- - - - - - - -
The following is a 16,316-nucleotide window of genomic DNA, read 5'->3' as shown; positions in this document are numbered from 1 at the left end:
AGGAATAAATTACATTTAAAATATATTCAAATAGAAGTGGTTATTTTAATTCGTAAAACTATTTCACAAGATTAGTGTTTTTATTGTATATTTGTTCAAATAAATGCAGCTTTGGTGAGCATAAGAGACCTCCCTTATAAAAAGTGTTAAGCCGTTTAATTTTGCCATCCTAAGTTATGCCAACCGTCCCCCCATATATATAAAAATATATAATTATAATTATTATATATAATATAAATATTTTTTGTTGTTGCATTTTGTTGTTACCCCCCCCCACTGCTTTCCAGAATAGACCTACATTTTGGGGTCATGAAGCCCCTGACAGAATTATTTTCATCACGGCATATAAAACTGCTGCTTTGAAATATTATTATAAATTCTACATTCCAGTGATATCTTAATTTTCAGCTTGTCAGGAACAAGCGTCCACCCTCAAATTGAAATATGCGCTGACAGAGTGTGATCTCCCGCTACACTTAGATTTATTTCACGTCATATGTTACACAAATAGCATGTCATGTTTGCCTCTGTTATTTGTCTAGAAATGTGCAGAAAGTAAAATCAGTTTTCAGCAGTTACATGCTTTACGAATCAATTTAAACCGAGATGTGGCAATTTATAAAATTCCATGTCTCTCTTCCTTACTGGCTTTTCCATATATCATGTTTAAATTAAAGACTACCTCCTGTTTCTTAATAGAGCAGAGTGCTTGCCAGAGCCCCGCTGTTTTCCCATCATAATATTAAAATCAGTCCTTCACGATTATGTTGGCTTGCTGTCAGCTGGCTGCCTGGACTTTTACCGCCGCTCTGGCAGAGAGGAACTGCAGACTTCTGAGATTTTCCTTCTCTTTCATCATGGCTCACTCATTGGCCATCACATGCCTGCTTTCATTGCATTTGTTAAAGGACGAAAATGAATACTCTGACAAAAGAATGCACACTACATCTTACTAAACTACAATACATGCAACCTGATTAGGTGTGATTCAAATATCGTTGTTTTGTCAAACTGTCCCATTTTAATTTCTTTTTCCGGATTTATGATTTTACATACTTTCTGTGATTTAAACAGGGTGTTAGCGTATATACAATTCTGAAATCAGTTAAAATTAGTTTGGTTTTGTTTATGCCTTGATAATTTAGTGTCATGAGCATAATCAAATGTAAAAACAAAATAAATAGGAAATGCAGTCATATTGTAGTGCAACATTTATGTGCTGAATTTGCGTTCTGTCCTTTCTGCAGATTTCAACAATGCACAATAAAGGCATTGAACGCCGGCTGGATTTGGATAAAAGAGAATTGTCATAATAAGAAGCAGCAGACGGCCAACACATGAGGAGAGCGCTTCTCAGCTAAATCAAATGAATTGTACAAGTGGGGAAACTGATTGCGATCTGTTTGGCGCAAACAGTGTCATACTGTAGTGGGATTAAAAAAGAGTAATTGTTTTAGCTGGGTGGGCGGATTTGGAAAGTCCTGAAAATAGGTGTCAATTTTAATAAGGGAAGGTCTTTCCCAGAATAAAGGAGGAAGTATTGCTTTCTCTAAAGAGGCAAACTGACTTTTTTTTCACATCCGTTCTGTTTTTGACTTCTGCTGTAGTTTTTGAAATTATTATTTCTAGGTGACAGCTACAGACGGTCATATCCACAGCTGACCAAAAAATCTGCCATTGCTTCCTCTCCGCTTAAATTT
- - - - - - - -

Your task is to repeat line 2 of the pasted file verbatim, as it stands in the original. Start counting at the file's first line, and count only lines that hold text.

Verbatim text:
AGGAATAAATTACATTTAAAATATATTCAAATAGAAGTGGTTATTTTAATTCGTAAAACTATTTCACAAGATTAGTGTTTTTATTGTATATTTGTTCAAATAAATGCAGCTTTGGTGAGCATAAGAGACCTCCCTTATAAAAAGTGTTAAGCCGTTTAATTTTGCCATCCTAAGTTATGCCAACCGTCCCCCCATATATATAAAAATATATAATTATAATTATTATATATAATATAAATATTTTTTGTTGTTGCATTTTGTTGTTACCCCCCCCCACTGCTTTCCAGAATAGACCTACATTTTGGGGTCATGAAGCCCCTGACAGAATTATTTTCATCACGGCATATAAAACTGCTGCTTTGAAATATTATTATAAATTCTACATTCCAGTGATATCTTAATTTTCAGCTTGTCAGGAACAAGCGTCCACCCTCAAATTGAAATATGCGCTGACAGAGTGTGATCTCCCGCTACACTTAGATTTATTTCACGTCATATGTTACACAAATAGCATGTCATGTTTGCCTCTGTTATTTGTCTAGAAATGTGCAGAAAGTAAAATCAGTTTTCAGCAGTTACATGCTTTACGAATCAATTTAAACCGAGATGTGGCAATTTATAAAATTCCATGTCTCTCTTCCTTACTGGCTTTTCCATATATCATGTTTAAATTAAAGACTACCTCCTGTTTCTTAATAGAGCAGAGTGCTTGCCAGAGCCCCGCTGTTTTCCCATCATAATATTAAAATCAGTCCTTCACGATTATGTTGGCTTGCTGTCAGCTGGCTGCCTGGACTTTTACCGCCGCTCTGGCAGAGAGGAACTGCAGACTTCTGAGATTTTCCTTCTCTTTCATCATGGCTCACTCATTGGCCATCACATGCCTGCTTTCATTGCATTTGTTAAAGGACGAAAATGAATACTCTGACAAAAGAATGCACACTACATCTTACTAAACTACAATACATGCAACCTGATTAGGTGTGATTCAAATATCGTTGTTTTGTCAAACTGTCCCATTTTAATTTCTTTTTCCGGATTTATGATTTTACATACTTTCTGTGATTTAAACAGGGTGTTAGCGTATATACAATTCTGAAATCAGTTAAAATTAGTTTGGTTTTGTTTATGCCTTGATAATTTAGTGTCATGAGCATAATCAAATGTAAAAACAAAATAAATAGGAAATGCAGTCATATTGTAGTGCAACATTTATGTGCTGAATTTGCGTTCTGTCCTTTCTGCAGATTTCAACAATGCACAATAAAGGCATTGAACGCCGGCTGGATTTGGATAAAAGAGAATTGTCATAATAAGAAGCAGCAGACGGCCAACACATGAGGAGAGCGCTTCTCAGCTAAATCAAATGAATTGTACAAGTGGGGAAACTGATTGCGATCTGTTTGGCGCAAACAGTGTCATACTGTAGTGGGATTAAAAAAGAGTAATTGTTTTAGCTGGGTGGGCGGATTTGGAAAGTCCTGAAAATAGGTGTCAATTTTAATAAGGGAAGGTCTTTCCCAGAATAAAGGAGGAAGTATTGCTTTCTCTAAAGAGGCAAACTGACTTTTTTTTCACATCCGTTCTGTTTTTGACTTCTGCTGTAGTTTTTGAAATTATTATTTCTAGGTGACAGCTACAGACGGTCATATCCACAGCTGACCAAAAAATCTGCCATTGCTTCCTCTCCGCTTAAATTT